The resounding response from the conference room full of women lawyers was: “Not far enough!”
American Bar Association President Laurel Bellows, who keynoted the luncheon program, acknowledged that since the first International Women’s Day 100 years ago, women in the United States have made great progress toward equality, citing the right to vote and own property as examples. However, while U.S. women now have “rights our mothers and our grandmothers and our great-grandmothers only dreamed about … Gender equality still eludes us.”
“Why are we, as women, still fighting to be treated as human beings and as leaders?” asked Bellows, who pointed out that women in the United States should not assume they are treated more equitably than their counterparts around the globe. “The fact is that the United States is in 91st place among countries when it comes to the percentage of women in their national legislature.”
The state of women in the legal profession is no different than in the political arena. Speaking to the audience of women lawyers, Bellows said, “No one questions your ability to practice law, as they did [stereotypically] many years ago. But women in the top 200 law firms are earning 86 percent of what their male counterparts get. And that’s already equalized for women who are working the same number of hours with the same responsibilities, on the same cases, bringing in the same amount of business.”
Shifting her focus to violence against women, Bellows applauded the reauthorization of the Violence Against Women Act, saying that “we know that inequality and violence go hand in hand.”
Elaborating on the topic, Sital Kalantry, a professor at the University of Chicago Law School, offered a global perspective and told attendees that violence against women is a worldwide problem. Focusing on India, Kalantry, also the founder of the International Human Rights Clinic, cited the recent gang-rape protests in the country. “Rape is not a new phenomenon in India,” Kalantry said. “Statistics say a woman is raped every 20 minutes there.”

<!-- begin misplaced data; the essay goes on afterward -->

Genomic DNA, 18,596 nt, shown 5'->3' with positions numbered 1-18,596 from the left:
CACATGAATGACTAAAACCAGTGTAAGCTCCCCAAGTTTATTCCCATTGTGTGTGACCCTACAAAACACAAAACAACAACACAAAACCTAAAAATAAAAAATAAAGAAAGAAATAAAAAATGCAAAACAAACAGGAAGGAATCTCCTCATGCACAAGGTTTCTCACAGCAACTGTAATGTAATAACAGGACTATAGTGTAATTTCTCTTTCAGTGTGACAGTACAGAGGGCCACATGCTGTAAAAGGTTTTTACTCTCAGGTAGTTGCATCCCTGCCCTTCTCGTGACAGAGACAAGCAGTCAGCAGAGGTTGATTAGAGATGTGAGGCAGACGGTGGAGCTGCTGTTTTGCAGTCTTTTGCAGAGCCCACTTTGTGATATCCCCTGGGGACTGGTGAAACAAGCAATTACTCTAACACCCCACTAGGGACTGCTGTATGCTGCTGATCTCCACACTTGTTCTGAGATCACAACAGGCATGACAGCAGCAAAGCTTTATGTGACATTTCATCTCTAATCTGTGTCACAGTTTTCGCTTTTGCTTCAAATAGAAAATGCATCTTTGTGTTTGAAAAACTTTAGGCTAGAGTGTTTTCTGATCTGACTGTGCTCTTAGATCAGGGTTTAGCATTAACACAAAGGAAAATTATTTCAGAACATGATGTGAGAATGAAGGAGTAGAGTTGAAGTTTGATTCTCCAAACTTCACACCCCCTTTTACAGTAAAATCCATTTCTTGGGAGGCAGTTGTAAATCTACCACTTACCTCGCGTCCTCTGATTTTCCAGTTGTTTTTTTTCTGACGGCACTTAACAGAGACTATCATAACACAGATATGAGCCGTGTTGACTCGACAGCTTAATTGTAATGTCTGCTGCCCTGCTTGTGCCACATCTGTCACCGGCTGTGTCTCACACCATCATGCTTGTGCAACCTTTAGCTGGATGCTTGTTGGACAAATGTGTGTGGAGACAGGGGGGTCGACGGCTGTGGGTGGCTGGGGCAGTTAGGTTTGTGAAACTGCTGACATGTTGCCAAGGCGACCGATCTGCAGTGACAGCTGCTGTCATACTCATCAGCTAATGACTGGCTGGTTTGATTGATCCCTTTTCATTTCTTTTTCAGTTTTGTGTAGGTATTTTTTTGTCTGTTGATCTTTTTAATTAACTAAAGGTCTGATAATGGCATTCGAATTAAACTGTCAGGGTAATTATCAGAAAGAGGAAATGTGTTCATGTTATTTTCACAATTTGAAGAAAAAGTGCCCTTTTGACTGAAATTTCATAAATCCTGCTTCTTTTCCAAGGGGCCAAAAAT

Kalantry said that there is a growing view in India that the state is failing to protect its citizens in public spaces. “It is emblematic of the lack of the rule of law, and Indians have tied this lack of safety to the failure of democracy to function,” she said.
Attendees also heard the perspectives of younger lawyers, including University of Chicago 3L Kimberly Rhoten, along with Baker & McKenzie associates Francesca Richmond of London and Eva-Maria Worm of Munich.
In seeking solutions to the problems outlined at the event, the young lawyers and the audience were asked, “What one thing would help promote gender equity in the legal profession?”
Indicating the complexity of the problem, they provided several suggestions, including training to eliminate unconscious bias for all lawyers in law firms; onsite subsidized child care; elimination of the word “bitch” when referring to a woman who is zealous about an issue of importance; and doing something — no matter how small — every day, to contribute to the advancement of a woman in the legal profession.
The event was sponsored by the ABA Commission on Women in the Profession, the Chicago Bar Association Alliance for Women, the National Association of Women Lawyers and the Women’s Affinity Group of Baker & McKenzie.